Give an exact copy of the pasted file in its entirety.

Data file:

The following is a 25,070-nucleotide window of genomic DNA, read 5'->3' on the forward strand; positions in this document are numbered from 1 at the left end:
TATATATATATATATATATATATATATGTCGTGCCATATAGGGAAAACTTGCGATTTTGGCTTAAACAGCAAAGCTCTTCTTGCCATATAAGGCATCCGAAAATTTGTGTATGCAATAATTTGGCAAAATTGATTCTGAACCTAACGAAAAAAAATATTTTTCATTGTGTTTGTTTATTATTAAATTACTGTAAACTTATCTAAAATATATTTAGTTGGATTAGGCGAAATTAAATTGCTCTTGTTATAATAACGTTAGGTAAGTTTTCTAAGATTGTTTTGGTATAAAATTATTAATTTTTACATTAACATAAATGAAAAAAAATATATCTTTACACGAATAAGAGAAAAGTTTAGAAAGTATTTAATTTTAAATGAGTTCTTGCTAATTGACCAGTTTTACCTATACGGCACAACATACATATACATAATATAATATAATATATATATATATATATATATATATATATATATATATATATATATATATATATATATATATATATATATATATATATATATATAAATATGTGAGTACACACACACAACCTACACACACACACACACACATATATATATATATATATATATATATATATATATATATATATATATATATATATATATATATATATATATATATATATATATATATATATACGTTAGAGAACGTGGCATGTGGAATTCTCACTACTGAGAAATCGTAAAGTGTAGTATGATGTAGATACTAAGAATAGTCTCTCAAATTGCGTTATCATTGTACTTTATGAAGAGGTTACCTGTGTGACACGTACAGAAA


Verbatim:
The following is a 25,070-nucleotide window of genomic DNA, read 5'->3' on the forward strand; positions in this document are numbered from 1 at the left end:
TATATATATATATATATATATATATATGTCGTGCCATATAGGGAAAACTTGCGATTTTGGCTTAAACAGCAAAGCTCTTCTTGCCATATAAGGCATCCGAAAATTTGTGTATGCAATAATTTGGCAAAATTGATTCTGAACCTAACGAAAAAAAATATTTTTCATTGTGTTTGTTTATTATTAAATTACTGTAAACTTATCTAAAATATATTTAGTTGGATTAGGCGAAATTAAATTGCTCTTGTTATAATAACGTTAGGTAAGTTTTCTAAGATTGTTTTGGTATAAAATTATTAATTTTTACATTAACATAAATGAAAAAAAATATATCTTTACACGAATAAGAGAAAAGTTTAGAAAGTATTTAATTTTAAATGAGTTCTTGCTAATTGACCAGTTTTACCTATACGGCACAACATACATATACATAATATAATATAATATATATATATATATATATATATATATATATATATATATATATATATATATATATATATATATATATATATATATATATATATAAATATGTGAGTACACACACACAACCTACACACACACACACACACATATATATATATATATATATATATATATATATATATATATATATATATATATATATATATATATATATATATATATATATATATATATATACGTTAGAGAACGTGGCATGTGGAATTCTCACTACTGAGAAATCGTAAAGTGTAGTATGATGTAGATACTAAGAATAGTCTCTCAAATTGCGTTATCATTGTACTTTATGAAGAGGTTACCTGTGTGACACGTACAGAAA